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Is the defence budget increase enough to protect our Armed Forces?

Noise-induced hearing loss (NIHL) is a significant health concern in the military, where the exposure to loud noises from weaponry and machinery is common. 

The use of personal protective equipment (PPE) is crucial to protect service personnel’s hearing. However, ensuring adequate funding and resources for effective PPE is a complex issue that involves various factors, including technological development, procurement policies, and economic conditions. 

Following Prime Minister Rishi Sunak confirming a rise to 2.5% of national income being spent on UK military spending by 2030, during Deafness Awareness Week, we look at the implications of this and whether increased spending will be enough to protect service personnel’s health? 

Defence spending leaves forces under-equipped

Defence spending has slowly declined since its peak of 5.5% of GDP after the Falklands conflict down to 2.1% since 2015. These real-world cuts have left the British Armed forces woefully underfunded and under-equipped in the modern sphere of military operations. 

Spending cuts generally have been detrimental to the provision of sufficient PPE through decades of cost-saving cuts made by successive governments. Hearing protection has been treated as a low priority for many years; a failure which is still felt today as NIHL diagnoses continue to be made on the backdrop of poor/incompatible PPE. 

What is the health price on service personnel?

Following the government’s recent announcement, we must consider the health price that will be paid by service personnel through the building of stockpiles of ammunition, in particular artillery shells and missiles. 

Further specific details of the spending allocation are yet to be confirmed but one can reasonably presume increased ammunition spending will include increased exposure to live ammunitions through testing and exercises. As such, there's now warranted concern that the essential PPE may not be equally invested to ensure hearing is protected.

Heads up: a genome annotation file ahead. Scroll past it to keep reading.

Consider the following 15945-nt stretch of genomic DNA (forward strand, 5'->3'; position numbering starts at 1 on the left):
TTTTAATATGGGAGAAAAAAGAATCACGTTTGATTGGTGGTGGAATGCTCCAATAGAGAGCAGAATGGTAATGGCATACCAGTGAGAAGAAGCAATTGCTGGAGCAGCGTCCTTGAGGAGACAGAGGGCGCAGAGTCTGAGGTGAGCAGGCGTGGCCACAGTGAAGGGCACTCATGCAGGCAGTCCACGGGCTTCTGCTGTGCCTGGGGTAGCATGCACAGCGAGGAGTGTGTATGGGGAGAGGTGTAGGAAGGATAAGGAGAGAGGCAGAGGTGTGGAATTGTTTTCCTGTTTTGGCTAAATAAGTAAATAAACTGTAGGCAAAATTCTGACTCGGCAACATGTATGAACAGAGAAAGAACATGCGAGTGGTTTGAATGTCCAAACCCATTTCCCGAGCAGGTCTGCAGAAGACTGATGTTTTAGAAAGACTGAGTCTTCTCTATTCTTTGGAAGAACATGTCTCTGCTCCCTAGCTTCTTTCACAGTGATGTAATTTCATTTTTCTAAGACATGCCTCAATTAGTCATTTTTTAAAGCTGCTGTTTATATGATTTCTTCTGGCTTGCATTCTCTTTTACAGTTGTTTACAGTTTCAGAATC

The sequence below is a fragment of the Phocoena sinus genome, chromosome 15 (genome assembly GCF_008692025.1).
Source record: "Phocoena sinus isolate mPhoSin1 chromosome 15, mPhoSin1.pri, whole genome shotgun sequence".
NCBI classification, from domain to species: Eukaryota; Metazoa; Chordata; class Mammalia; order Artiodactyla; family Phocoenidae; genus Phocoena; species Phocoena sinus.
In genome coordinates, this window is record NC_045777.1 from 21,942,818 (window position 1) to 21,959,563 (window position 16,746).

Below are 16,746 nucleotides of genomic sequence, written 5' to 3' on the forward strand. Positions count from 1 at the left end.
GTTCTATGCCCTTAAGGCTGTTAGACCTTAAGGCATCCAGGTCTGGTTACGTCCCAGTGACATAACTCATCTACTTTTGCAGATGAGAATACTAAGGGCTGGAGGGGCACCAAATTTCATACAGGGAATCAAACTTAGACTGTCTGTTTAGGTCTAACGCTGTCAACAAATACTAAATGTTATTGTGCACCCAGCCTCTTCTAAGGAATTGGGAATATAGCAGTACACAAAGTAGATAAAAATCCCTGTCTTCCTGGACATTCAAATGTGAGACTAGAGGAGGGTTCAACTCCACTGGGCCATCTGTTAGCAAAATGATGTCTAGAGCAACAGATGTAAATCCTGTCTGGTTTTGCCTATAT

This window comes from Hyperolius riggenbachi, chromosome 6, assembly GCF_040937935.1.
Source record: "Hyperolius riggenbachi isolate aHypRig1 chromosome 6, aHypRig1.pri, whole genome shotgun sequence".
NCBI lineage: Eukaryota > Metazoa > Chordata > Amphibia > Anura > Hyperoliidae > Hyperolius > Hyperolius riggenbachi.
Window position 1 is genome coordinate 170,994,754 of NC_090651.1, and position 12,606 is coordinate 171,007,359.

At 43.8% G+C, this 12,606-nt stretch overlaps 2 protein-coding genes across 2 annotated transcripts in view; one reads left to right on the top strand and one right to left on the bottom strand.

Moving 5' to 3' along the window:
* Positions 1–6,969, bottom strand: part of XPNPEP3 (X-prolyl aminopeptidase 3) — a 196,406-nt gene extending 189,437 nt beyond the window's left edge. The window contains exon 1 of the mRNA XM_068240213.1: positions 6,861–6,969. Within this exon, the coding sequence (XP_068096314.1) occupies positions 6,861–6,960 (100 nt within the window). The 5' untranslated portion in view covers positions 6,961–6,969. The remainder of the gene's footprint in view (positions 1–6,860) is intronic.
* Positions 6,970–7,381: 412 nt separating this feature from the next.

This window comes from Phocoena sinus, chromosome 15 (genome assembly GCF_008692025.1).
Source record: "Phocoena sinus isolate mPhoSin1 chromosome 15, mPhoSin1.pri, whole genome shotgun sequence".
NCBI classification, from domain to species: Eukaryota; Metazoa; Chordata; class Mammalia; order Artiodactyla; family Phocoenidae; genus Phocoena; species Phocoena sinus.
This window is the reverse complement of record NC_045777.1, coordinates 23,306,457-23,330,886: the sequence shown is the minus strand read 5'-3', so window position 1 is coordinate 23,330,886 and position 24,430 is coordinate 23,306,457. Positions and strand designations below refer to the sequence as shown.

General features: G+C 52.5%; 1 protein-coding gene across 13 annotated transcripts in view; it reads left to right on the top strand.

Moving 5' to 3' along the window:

At the end of last year, it was reported by the National Audit Office that there was a £16.9bn “black hole” in the Ministry of Defence’s (MoD) finances; despite an injection of £46.3bn being planned over the next 10 years at that time. 

At this stage one can only speculate whether the MoD will have the financial capacity to meet the extended programmes, in a way which is conducive to preserving the hearing of service personnel. The financial “black hole” does not appear to be solid ground on which to develop further PPE investment and there is concern the MoD may struggle at grappling between its financial health, attempting to provide increased commitments and ensuring adequate PPE is provided.

Specific detail of whether such PPE will be appropriately funded is yet to be seen. Ensuring correct and sufficient hearing protection is provided should not be an overlooked matter. The MoD should be prepared to contemplate criticisms levied against it through the course of NIHL personal injury litigation, which make its failings in the provision of adequate hearing protection very clear. 

Hearing protection not mentioned in PPE supplies opportunity

In April, a future supplies opportunity was published on behalf of the MoD for the supply of mixed PPE. The opportunity notice includes the potential requirement to supply items consisting of – but not limited to: mechanical and chemical gloves, eyewear, headwear, disposable and half masks, negative pressure masks, positive pressure masks, sunglasses and flight deck goggles. It is distinctly noted that the standard CPV code for hearing protection / telecommunications equipment and supplies, is not mentioned. 

Of course, there may be scope for further procurement items and notices which include hearing protection specific PPE. I hope and expect to see formalisation of this as soon as possible. 

Legal support for those affected by hearing loss

For so many service personnel a noise-induced hearing loss diagnosis is career ending. Irwin Mitchell is here to do everything possible to help and ensure those that have lost their careers, are returned as nearly as possible to the position they would have been in but for their noise exposure which has damaged their hearing. 

A service career cannot simply be replaced. However, we champion the lives of service personnel and their families, which are so often and will continue to be devastated by a lack of proper hearing protection. 

Find out more about our expertise in supporting our service personnel at our dedicated military injuries section.